That is the only bit that is actually used for compilation, and the only bit that actually affects the end result. Everything else is completely redundant. To make this even clearer, if it isn't in "options enabled" then, surprisingly, it isn't used. Period. This should be glaringly obvious, but apparently it isn't to everyone, as this and many other threads across the internet demonstrate.

In case you have multiple machines with many different versions of GCC, and you don't want to (or can't) keep them synchronised, then you should use crossdev to maintain a consistent toolchain across the network. This will enable you to cross-compile consistently on the one hand, without affecting the respective native compilers and systems on the other.
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PostPosted: Sun Dec 04, 2016 2:28 am    Post subject: Reply with quote

Well, you are the one that actually need clarifications.

Quote:
The only bit of any actual relevance here is "options enabled", not "options passed", and AFAICT all of the arch specific "options enabled" are determined entirely by "-march=<arch>", so verbosely regurgitating the full arch options list is completely redundant, and might actually cause problems.

No, the options enable are determined by gcc devs for each arch, but also by options passed.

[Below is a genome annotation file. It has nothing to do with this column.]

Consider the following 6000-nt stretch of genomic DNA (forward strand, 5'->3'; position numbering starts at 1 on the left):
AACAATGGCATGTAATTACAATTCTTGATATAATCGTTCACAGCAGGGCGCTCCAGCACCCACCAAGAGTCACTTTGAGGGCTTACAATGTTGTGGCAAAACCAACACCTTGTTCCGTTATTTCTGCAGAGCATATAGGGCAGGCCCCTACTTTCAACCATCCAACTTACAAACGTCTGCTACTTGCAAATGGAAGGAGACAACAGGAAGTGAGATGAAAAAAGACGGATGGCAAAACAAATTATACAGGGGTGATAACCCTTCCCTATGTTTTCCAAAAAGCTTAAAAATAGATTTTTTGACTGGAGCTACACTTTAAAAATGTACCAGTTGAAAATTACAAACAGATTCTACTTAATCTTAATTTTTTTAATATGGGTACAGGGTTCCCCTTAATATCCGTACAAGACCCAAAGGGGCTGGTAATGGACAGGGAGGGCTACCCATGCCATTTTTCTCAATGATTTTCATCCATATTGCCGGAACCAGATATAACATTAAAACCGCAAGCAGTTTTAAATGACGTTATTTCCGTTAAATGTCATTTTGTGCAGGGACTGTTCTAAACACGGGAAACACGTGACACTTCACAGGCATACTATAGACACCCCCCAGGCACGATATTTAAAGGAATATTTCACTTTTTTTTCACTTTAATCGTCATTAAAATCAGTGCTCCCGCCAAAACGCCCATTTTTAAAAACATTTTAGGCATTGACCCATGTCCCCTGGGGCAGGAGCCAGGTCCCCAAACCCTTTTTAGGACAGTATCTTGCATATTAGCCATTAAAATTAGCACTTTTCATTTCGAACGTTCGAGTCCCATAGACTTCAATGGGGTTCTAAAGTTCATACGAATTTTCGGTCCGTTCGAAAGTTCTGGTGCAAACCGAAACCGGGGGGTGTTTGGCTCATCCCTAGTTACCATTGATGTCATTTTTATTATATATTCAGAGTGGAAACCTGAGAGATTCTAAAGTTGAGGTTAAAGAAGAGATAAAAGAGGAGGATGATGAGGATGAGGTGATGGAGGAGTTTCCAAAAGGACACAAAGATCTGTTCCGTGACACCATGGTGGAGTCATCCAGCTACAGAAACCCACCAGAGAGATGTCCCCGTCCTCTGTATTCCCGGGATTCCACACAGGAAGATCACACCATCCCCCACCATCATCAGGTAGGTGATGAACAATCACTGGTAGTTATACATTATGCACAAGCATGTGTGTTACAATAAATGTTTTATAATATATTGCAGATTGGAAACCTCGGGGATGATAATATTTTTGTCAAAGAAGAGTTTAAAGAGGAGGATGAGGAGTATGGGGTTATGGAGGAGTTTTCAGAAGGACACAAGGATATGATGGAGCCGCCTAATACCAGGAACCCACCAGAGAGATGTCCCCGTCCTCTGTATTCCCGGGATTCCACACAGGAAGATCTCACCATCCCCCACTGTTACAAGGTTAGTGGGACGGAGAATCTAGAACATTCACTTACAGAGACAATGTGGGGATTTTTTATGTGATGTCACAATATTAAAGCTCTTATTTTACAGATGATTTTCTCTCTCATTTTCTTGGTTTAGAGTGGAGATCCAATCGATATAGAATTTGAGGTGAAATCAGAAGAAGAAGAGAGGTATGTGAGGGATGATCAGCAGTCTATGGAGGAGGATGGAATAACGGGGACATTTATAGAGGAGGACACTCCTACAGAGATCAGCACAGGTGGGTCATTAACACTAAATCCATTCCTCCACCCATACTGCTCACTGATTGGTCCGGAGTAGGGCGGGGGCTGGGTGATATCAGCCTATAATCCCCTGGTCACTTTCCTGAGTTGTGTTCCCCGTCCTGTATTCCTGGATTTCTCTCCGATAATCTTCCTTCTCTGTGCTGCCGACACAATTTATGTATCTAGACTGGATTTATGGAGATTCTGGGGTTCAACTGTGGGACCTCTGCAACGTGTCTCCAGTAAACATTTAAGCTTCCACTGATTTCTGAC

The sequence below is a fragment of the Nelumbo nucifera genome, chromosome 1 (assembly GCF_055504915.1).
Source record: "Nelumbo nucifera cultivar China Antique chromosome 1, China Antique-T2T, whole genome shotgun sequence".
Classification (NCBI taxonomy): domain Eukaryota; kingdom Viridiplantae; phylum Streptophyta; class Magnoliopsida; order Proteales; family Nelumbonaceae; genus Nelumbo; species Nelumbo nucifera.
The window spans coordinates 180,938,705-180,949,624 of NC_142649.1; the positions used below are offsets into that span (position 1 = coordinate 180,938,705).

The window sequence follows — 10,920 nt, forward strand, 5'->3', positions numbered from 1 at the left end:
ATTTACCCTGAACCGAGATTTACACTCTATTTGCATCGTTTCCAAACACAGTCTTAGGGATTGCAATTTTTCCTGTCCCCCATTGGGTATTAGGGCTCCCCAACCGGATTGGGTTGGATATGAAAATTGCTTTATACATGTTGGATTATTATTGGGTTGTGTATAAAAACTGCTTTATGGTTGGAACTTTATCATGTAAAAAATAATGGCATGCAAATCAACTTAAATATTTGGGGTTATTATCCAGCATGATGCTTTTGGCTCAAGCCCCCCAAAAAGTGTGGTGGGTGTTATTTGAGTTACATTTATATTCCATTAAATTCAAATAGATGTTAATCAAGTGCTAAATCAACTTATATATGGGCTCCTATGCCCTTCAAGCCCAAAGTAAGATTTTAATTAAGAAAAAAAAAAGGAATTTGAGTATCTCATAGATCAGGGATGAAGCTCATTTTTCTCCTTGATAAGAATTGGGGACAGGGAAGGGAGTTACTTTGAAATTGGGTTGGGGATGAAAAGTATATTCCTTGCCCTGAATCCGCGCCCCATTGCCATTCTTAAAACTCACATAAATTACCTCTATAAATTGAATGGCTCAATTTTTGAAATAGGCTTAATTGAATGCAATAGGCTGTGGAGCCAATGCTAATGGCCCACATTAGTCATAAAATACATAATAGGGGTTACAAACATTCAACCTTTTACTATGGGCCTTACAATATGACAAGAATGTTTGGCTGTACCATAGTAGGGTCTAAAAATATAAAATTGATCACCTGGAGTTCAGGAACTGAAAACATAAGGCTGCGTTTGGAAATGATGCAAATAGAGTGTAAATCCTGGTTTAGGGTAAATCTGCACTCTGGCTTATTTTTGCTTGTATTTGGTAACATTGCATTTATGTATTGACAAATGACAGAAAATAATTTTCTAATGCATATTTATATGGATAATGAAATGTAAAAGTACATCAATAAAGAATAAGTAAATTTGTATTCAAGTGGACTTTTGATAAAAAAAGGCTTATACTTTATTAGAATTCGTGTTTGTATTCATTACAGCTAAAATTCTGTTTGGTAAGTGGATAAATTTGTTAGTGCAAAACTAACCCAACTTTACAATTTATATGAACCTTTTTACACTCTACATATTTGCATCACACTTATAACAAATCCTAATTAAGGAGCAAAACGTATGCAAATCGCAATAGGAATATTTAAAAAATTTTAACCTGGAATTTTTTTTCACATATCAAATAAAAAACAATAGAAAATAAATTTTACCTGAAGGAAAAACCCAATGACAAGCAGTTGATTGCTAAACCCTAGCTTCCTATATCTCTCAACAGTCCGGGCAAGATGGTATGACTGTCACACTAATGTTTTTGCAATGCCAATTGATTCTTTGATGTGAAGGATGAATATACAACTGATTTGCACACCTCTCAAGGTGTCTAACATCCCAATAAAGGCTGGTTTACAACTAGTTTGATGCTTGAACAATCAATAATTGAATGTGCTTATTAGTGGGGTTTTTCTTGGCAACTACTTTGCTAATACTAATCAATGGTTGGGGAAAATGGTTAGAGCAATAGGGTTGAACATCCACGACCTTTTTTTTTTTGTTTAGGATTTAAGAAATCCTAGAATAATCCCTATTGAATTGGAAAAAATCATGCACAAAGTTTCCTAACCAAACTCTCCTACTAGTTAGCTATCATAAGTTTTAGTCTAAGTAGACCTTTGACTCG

Why? because for whatever reason you can use an -arch=this that have mmx enable per default for that arch, and the option pass -mno-mmx will disable mmx usage for this arch, even if per default mmx was enable.
But it's not only to disable option, but actually can enable some more, see sse2 below, making your "relevance of options enabled over options passed" wrong.
I also fail to see any danger of redundant passing options: if -msse2 is enable per default for your arch, giving gcc -msse2 will not cause any trouble. The only danger in it is typing error, but copy/paste is your friend.

Quote:

The only important step you need to do, to ensure compatible and fully arch-optimised cross-compilation, is to ensure that each machine is using exactly the same version of GCC compiled with the same options, and pass exactly the same (and correct) "-march" to each of them. That is all

Sorry that is wrong again, you will get fully compatible arch, but not fully arch-optimised result.
Arch is not a cpu type, but a cpu family, many cpu in the same family have different options, and it could be really different, it is possible to have two cpu from the same family but one handling sse2 while the other not.
Because of this, if gcc devs see any cpu of that family doesn't have sse2, the default (because safety) is to disable sse2 for the whole family ; and checking option enable, you will see -mno-sse2 set.